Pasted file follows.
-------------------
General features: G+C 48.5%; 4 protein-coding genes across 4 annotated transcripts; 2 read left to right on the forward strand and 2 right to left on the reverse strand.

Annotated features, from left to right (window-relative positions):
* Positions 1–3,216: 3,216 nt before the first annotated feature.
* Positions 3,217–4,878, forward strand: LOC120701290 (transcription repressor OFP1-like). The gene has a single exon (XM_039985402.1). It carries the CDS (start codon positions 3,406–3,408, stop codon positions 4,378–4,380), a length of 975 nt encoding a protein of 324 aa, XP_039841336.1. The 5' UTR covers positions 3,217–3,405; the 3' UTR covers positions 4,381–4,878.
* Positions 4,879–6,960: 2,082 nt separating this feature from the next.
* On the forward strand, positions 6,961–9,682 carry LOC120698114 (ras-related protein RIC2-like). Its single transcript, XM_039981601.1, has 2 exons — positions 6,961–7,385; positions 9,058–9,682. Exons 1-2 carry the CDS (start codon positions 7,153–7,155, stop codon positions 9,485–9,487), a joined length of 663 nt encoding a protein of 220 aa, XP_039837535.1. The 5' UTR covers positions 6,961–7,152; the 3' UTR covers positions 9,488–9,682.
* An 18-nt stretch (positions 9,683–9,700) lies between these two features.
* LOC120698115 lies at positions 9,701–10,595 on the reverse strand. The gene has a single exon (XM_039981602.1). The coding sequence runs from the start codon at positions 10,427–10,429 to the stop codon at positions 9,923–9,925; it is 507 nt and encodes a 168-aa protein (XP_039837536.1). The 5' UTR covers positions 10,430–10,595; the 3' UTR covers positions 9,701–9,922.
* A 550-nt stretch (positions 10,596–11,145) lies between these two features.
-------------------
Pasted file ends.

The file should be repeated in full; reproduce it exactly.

General features: G+C 48.5%; 4 protein-coding genes across 4 annotated transcripts; 2 read left to right on the forward strand and 2 right to left on the reverse strand.

Annotated features, from left to right (window-relative positions):
* Positions 1–3,216: 3,216 nt before the first annotated feature.
* Positions 3,217–4,878, forward strand: LOC120701290 (transcription repressor OFP1-like). The gene has a single exon (XM_039985402.1). It carries the CDS (start codon positions 3,406–3,408, stop codon positions 4,378–4,380), a length of 975 nt encoding a protein of 324 aa, XP_039841336.1. The 5' UTR covers positions 3,217–3,405; the 3' UTR covers positions 4,381–4,878.
* Positions 4,879–6,960: 2,082 nt separating this feature from the next.
* On the forward strand, positions 6,961–9,682 carry LOC120698114 (ras-related protein RIC2-like). Its single transcript, XM_039981601.1, has 2 exons — positions 6,961–7,385; positions 9,058–9,682. Exons 1-2 carry the CDS (start codon positions 7,153–7,155, stop codon positions 9,485–9,487), a joined length of 663 nt encoding a protein of 220 aa, XP_039837535.1. The 5' UTR covers positions 6,961–7,152; the 3' UTR covers positions 9,488–9,682.
* An 18-nt stretch (positions 9,683–9,700) lies between these two features.
* LOC120698115 lies at positions 9,701–10,595 on the reverse strand. The gene has a single exon (XM_039981602.1). The coding sequence runs from the start codon at positions 10,427–10,429 to the stop codon at positions 9,923–9,925; it is 507 nt and encodes a 168-aa protein (XP_039837536.1). The 5' UTR covers positions 10,430–10,595; the 3' UTR covers positions 9,701–9,922.
* A 550-nt stretch (positions 10,596–11,145) lies between these two features.